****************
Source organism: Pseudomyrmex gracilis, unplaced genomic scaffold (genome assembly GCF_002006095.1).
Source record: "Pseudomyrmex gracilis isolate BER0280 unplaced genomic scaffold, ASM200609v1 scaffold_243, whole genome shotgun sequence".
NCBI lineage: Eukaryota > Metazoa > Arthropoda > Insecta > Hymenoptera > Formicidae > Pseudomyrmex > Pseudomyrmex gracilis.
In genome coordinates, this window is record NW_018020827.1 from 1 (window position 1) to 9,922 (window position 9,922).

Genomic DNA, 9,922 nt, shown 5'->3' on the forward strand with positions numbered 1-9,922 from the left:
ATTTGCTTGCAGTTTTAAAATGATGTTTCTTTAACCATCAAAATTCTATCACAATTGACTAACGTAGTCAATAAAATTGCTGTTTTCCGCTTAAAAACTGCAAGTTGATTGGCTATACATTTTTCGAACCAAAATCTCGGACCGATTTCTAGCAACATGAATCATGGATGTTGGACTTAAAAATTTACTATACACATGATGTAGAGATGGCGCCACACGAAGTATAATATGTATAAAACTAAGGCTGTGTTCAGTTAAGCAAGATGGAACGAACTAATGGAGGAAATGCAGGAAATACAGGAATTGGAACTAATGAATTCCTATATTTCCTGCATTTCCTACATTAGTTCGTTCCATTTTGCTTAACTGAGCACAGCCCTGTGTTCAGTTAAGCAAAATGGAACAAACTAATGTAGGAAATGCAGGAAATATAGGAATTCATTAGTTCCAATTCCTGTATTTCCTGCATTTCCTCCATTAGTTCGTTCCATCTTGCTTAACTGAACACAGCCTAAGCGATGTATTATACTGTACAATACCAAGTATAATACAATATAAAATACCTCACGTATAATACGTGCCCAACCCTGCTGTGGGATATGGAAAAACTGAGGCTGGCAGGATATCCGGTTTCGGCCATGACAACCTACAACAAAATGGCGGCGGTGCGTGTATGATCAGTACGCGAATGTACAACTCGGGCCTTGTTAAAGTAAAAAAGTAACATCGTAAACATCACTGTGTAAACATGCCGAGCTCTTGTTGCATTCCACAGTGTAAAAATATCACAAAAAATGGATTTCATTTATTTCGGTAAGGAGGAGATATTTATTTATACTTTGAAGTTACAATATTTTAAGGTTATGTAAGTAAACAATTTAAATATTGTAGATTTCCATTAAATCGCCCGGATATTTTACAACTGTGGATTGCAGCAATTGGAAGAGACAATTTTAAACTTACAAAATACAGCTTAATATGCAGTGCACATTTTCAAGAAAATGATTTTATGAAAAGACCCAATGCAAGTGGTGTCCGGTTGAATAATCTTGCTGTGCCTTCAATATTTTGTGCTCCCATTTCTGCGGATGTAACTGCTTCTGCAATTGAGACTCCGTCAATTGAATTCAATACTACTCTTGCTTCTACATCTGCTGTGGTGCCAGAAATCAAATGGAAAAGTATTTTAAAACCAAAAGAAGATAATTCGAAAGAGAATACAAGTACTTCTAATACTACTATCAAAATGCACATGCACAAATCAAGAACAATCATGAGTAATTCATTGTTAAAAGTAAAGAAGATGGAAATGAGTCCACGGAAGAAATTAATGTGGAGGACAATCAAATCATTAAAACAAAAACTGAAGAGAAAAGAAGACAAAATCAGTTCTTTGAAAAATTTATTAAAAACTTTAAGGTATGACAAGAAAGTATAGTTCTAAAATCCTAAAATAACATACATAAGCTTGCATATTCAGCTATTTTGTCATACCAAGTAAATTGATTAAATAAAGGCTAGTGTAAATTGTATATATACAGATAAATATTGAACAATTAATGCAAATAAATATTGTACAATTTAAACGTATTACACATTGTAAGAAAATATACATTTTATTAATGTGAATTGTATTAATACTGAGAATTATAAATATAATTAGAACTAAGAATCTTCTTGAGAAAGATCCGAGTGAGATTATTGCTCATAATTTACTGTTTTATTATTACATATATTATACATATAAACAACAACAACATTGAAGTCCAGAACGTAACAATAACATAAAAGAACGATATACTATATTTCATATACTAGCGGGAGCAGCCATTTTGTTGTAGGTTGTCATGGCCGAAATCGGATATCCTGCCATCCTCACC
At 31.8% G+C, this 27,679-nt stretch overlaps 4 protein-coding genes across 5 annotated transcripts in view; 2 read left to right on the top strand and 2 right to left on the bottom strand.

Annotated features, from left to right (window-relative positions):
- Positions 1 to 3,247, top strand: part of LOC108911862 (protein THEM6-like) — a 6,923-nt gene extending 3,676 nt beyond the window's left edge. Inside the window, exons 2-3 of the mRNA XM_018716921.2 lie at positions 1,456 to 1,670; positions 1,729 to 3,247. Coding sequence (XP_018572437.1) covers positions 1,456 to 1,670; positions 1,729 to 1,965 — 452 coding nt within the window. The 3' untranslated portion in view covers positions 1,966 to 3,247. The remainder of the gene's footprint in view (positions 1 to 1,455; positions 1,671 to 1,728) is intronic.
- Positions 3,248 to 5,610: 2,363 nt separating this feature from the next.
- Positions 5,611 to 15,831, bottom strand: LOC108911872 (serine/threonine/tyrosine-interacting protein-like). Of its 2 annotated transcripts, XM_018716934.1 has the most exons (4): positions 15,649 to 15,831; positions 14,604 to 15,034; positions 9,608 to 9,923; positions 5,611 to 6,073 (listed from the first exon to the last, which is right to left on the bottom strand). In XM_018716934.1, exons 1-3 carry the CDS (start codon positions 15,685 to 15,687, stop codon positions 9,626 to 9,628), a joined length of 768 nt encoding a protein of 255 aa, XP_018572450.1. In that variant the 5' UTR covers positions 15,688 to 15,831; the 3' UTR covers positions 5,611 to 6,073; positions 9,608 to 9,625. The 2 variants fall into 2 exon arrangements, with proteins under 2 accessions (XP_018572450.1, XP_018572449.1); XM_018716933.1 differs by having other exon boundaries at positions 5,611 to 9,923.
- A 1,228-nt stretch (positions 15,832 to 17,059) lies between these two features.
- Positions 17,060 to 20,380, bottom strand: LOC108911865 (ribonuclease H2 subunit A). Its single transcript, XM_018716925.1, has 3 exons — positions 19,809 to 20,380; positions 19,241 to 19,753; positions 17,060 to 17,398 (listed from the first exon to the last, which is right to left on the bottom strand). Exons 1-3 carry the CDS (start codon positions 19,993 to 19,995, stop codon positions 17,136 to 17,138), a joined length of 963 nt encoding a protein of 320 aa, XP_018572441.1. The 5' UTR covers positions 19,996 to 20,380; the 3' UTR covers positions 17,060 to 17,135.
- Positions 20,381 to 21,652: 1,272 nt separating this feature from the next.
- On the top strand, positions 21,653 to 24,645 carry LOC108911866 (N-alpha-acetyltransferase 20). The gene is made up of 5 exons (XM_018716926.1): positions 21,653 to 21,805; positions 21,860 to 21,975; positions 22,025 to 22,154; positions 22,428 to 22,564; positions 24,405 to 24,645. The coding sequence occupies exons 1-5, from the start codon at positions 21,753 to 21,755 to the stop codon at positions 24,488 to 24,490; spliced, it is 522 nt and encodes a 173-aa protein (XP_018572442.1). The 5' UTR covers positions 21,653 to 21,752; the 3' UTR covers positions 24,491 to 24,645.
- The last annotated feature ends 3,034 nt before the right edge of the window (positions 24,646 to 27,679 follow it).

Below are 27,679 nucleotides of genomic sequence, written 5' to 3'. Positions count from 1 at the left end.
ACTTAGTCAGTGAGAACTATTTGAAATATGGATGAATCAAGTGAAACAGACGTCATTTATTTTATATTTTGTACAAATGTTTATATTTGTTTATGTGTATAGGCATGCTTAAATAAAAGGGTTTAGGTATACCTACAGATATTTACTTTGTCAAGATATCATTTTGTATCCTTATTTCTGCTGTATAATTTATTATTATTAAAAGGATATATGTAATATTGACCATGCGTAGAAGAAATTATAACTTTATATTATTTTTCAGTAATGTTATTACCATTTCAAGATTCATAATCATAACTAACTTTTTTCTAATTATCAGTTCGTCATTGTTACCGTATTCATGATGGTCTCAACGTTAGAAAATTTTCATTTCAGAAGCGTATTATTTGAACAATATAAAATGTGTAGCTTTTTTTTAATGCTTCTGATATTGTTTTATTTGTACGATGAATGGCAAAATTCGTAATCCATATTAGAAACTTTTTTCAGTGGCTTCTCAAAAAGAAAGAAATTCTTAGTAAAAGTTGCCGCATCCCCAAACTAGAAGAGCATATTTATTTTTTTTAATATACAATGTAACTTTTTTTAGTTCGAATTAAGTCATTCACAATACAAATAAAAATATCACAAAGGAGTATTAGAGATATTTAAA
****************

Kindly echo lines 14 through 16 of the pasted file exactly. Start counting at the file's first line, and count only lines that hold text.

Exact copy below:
- Positions 20,381 to 21,652: 1,272 nt separating this feature from the next.
- On the top strand, positions 21,653 to 24,645 carry LOC108911866 (N-alpha-acetyltransferase 20). The gene is made up of 5 exons (XM_018716926.1): positions 21,653 to 21,805; positions 21,860 to 21,975; positions 22,025 to 22,154; positions 22,428 to 22,564; positions 24,405 to 24,645. The coding sequence occupies exons 1-5, from the start codon at positions 21,753 to 21,755 to the stop codon at positions 24,488 to 24,490; spliced, it is 522 nt and encodes a 173-aa protein (XP_018572442.1). The 5' UTR covers positions 21,653 to 21,752; the 3' UTR covers positions 24,491 to 24,645.
- The last annotated feature ends 3,034 nt before the right edge of the window (positions 24,646 to 27,679 follow it).